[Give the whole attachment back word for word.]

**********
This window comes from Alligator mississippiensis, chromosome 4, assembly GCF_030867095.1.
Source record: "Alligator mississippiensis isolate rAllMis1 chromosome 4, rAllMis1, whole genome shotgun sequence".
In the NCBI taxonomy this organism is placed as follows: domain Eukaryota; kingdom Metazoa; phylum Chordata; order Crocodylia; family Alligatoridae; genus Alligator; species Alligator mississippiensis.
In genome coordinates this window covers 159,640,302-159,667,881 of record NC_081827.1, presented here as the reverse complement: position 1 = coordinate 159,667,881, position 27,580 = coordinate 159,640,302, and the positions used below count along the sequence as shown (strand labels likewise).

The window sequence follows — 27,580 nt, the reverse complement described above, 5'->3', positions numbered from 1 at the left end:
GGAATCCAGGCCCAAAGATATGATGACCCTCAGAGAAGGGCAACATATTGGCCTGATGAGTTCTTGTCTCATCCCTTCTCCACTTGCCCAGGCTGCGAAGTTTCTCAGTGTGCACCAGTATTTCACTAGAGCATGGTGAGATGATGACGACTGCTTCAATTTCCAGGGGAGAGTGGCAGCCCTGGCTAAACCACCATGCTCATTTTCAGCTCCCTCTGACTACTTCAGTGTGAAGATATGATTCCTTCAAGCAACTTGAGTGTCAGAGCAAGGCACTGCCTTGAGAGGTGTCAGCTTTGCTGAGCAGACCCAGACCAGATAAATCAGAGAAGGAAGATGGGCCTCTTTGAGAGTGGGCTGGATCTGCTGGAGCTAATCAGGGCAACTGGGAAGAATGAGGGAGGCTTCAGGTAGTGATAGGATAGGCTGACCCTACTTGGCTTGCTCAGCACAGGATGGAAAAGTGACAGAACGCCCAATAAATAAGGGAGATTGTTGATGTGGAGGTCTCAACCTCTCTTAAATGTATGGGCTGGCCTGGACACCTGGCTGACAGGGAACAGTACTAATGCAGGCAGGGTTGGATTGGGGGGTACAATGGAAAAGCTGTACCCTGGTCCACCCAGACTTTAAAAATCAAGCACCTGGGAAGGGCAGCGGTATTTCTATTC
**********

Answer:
This window comes from Alligator mississippiensis, chromosome 4, assembly GCF_030867095.1.
Source record: "Alligator mississippiensis isolate rAllMis1 chromosome 4, rAllMis1, whole genome shotgun sequence".
In the NCBI taxonomy this organism is placed as follows: domain Eukaryota; kingdom Metazoa; phylum Chordata; order Crocodylia; family Alligatoridae; genus Alligator; species Alligator mississippiensis.
In genome coordinates this window covers 159,640,302-159,667,881 of record NC_081827.1, presented here as the reverse complement: position 1 = coordinate 159,667,881, position 27,580 = coordinate 159,640,302, and the positions used below count along the sequence as shown (strand labels likewise).

The window sequence follows — 27,580 nt, the reverse complement described above, 5'->3', positions numbered from 1 at the left end:
GGAATCCAGGCCCAAAGATATGATGACCCTCAGAGAAGGGCAACATATTGGCCTGATGAGTTCTTGTCTCATCCCTTCTCCACTTGCCCAGGCTGCGAAGTTTCTCAGTGTGCACCAGTATTTCACTAGAGCATGGTGAGATGATGACGACTGCTTCAATTTCCAGGGGAGAGTGGCAGCCCTGGCTAAACCACCATGCTCATTTTCAGCTCCCTCTGACTACTTCAGTGTGAAGATATGATTCCTTCAAGCAACTTGAGTGTCAGAGCAAGGCACTGCCTTGAGAGGTGTCAGCTTTGCTGAGCAGACCCAGACCAGATAAATCAGAGAAGGAAGATGGGCCTCTTTGAGAGTGGGCTGGATCTGCTGGAGCTAATCAGGGCAACTGGGAAGAATGAGGGAGGCTTCAGGTAGTGATAGGATAGGCTGACCCTACTTGGCTTGCTCAGCACAGGATGGAAAAGTGACAGAACGCCCAATAAATAAGGGAGATTGTTGATGTGGAGGTCTCAACCTCTCTTAAATGTATGGGCTGGCCTGGACACCTGGCTGACAGGGAACAGTACTAATGCAGGCAGGGTTGGATTGGGGGGTACAATGGAAAAGCTGTACCCTGGTCCACCCAGACTTTAAAAATCAAGCACCTGGGAAGGGCAGCGGTATTTCTATTC